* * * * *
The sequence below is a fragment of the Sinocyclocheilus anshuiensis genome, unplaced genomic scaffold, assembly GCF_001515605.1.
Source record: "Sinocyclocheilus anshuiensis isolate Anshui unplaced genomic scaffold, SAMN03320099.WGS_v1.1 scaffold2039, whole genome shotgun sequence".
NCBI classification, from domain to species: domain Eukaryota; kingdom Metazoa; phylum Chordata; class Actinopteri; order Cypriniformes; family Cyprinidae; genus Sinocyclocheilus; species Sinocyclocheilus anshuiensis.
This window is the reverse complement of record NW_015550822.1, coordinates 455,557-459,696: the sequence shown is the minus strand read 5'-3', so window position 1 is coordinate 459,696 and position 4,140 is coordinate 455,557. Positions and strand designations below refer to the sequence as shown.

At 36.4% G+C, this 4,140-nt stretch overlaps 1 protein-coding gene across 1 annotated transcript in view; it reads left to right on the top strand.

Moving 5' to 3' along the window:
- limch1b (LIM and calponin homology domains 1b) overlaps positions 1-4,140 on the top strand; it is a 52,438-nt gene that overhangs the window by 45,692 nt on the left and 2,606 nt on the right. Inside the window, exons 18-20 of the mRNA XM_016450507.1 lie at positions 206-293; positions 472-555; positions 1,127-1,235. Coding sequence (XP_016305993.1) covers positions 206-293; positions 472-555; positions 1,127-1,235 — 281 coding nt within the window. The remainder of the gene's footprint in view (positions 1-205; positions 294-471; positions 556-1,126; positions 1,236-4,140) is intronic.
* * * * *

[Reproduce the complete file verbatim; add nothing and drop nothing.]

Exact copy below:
The sequence below is a fragment of the Sinocyclocheilus anshuiensis genome, unplaced genomic scaffold, assembly GCF_001515605.1.
Source record: "Sinocyclocheilus anshuiensis isolate Anshui unplaced genomic scaffold, SAMN03320099.WGS_v1.1 scaffold2039, whole genome shotgun sequence".
NCBI classification, from domain to species: domain Eukaryota; kingdom Metazoa; phylum Chordata; class Actinopteri; order Cypriniformes; family Cyprinidae; genus Sinocyclocheilus; species Sinocyclocheilus anshuiensis.
This window is the reverse complement of record NW_015550822.1, coordinates 455,557-459,696: the sequence shown is the minus strand read 5'-3', so window position 1 is coordinate 459,696 and position 4,140 is coordinate 455,557. Positions and strand designations below refer to the sequence as shown.

At 36.4% G+C, this 4,140-nt stretch overlaps 1 protein-coding gene across 1 annotated transcript in view; it reads left to right on the top strand.

Moving 5' to 3' along the window:
- limch1b (LIM and calponin homology domains 1b) overlaps positions 1-4,140 on the top strand; it is a 52,438-nt gene that overhangs the window by 45,692 nt on the left and 2,606 nt on the right. Inside the window, exons 18-20 of the mRNA XM_016450507.1 lie at positions 206-293; positions 472-555; positions 1,127-1,235. Coding sequence (XP_016305993.1) covers positions 206-293; positions 472-555; positions 1,127-1,235 — 281 coding nt within the window. The remainder of the gene's footprint in view (positions 1-205; positions 294-471; positions 556-1,126; positions 1,236-4,140) is intronic.